This is National Playground Safety Week, a time to check out the places kids play to try and make them safer. Donna Thompson, is the executive director of the National Program for Playground Safety at the University of Northern Iowa. Thompson uses the word "safe" to illustrate the things that are important for playgrounds. The letter "s" stands for "supervision", while the letter "a" is for using "age appropriate" play systems.
Thompson says kids need to be taken to systems that are built for them. The "F" is for appropriate surfaces underneath to prevent injuries from falls, and "E" is equipment maintenance and proper maintenance of the surface. Thompson says Iowa’s playgrounds have historically lagged a little behind the rest of the country in safety. She says the only real guideline they have is a 2004 survey where the nation moved up to a C-plus grade, while Iowa stayed at a C. Thompson says part of the problem are the Iowa winters that take a toll on the surfaces under the playgrounds.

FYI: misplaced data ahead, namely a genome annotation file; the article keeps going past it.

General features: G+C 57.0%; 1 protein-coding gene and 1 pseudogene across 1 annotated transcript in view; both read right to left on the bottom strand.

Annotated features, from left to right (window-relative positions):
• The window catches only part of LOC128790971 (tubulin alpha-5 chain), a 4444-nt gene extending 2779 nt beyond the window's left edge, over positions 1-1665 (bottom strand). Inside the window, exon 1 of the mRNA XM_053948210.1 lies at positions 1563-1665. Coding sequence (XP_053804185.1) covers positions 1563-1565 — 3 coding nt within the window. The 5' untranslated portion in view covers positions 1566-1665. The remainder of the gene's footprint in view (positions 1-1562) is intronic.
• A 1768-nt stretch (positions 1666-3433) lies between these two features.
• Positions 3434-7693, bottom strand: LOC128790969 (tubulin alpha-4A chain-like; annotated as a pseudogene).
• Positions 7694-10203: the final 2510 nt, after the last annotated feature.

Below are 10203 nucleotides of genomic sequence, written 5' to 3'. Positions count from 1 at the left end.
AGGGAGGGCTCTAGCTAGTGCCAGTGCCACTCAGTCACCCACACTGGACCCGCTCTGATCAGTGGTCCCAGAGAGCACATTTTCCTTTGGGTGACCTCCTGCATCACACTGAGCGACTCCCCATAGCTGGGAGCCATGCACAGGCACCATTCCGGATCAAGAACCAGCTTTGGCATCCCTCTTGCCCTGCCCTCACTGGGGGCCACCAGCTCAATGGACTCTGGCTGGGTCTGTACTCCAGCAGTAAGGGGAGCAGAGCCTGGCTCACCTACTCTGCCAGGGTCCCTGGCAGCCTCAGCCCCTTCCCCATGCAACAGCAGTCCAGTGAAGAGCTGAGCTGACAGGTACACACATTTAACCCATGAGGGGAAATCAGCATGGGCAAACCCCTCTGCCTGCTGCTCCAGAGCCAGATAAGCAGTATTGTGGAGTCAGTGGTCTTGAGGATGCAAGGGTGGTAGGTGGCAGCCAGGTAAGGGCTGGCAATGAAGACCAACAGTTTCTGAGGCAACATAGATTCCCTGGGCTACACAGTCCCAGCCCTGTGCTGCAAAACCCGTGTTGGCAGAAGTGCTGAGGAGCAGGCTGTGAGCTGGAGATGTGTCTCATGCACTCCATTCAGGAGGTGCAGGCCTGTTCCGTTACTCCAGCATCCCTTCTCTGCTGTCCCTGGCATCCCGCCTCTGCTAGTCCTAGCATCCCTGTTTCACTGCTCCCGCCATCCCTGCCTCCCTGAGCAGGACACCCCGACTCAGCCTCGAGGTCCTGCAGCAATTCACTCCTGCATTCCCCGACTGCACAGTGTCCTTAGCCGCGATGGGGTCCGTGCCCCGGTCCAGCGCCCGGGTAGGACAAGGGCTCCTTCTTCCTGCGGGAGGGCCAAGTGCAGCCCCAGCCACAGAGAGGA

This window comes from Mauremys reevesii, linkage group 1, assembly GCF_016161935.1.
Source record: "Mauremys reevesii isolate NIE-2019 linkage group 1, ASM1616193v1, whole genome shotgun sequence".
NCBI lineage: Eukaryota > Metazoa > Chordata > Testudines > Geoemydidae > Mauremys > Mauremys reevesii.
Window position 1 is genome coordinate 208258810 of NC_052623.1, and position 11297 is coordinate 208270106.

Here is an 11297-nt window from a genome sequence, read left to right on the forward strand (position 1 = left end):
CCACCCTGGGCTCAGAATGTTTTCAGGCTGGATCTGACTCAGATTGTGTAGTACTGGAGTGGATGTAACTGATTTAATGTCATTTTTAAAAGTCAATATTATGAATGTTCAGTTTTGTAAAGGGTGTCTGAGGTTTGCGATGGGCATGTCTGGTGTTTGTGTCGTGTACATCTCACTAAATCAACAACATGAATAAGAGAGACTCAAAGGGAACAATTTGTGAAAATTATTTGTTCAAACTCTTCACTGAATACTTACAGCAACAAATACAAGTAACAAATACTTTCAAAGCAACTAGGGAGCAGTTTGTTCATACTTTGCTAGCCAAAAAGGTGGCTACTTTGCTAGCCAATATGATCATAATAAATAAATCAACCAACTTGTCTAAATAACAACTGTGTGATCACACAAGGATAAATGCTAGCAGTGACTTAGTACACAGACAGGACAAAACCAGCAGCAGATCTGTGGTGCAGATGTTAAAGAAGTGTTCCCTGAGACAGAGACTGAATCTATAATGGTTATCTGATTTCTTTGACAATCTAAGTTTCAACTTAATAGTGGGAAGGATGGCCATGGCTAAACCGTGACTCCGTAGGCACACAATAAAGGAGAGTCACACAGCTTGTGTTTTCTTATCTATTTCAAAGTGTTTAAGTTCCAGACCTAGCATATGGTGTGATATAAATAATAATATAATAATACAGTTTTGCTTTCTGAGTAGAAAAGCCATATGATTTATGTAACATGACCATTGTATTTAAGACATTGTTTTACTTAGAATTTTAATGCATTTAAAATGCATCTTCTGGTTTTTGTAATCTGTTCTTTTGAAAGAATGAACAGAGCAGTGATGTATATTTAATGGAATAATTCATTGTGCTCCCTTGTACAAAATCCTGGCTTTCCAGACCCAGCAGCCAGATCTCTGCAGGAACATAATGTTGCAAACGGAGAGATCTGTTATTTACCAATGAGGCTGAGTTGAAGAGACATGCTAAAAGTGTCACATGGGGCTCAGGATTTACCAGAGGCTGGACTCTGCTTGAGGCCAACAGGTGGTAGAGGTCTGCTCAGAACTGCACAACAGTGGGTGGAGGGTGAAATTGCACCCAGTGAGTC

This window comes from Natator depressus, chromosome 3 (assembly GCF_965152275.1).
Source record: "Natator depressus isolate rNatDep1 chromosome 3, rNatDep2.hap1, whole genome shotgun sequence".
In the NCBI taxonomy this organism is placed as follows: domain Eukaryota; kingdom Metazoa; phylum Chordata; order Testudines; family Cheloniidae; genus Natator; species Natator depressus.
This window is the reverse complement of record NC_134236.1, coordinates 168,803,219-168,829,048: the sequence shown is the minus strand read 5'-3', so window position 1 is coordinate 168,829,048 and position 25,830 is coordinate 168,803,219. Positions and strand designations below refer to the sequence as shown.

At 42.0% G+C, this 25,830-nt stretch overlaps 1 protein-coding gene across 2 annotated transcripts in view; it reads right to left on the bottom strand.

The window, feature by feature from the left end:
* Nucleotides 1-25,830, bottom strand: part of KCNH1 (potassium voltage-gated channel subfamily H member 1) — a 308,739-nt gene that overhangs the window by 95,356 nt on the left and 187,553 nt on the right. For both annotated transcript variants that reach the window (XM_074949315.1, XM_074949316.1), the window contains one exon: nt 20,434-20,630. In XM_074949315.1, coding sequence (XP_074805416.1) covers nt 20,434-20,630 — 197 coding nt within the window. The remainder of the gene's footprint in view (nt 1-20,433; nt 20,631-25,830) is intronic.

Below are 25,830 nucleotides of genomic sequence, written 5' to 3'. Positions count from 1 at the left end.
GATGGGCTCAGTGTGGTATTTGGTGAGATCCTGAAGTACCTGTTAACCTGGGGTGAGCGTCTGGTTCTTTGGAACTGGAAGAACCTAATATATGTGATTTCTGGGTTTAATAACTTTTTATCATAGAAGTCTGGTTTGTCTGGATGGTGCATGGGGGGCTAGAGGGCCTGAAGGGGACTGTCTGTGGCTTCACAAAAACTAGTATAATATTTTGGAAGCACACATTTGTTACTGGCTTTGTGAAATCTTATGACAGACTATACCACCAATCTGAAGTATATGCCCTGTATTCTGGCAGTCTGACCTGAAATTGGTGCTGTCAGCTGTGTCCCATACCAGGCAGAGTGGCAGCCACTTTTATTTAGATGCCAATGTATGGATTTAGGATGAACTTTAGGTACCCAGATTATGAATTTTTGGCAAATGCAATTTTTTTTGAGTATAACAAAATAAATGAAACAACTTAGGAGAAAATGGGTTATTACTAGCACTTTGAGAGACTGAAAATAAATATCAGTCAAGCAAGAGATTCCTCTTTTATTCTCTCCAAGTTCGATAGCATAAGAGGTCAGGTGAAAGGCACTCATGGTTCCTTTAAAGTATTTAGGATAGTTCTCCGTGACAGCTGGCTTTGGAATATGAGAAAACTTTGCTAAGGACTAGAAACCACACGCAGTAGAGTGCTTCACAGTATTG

Thompson says surfaces under playgrounds are often overlooked. Thompson says part of the problem is cost, but she says it costs a lot more to fix up a kid when they get injured, than it does to put down the proper surface and keep it up. Thompson says adults treat their "play" areas better than the areas for kids.
"If people kept their golf courses in the same manner they keep the surfaces for playgrounds, there’d be a great hue and cry, and it would get fixed in several hours, because people need to go play golf," Thompson says. She says adults also need to be sure play areas are safe for their children.
Thompson says one thing they are stressing this week is to have P-E teachers in schools teach kids the proper way to fall. She says the children can be taught how to fall and roll so they don’t just fall and put their arms out. Thompson says proper falling and rolling can reduce injuries significantly. For more information on playground safety, go the National Program for Playground Safety website .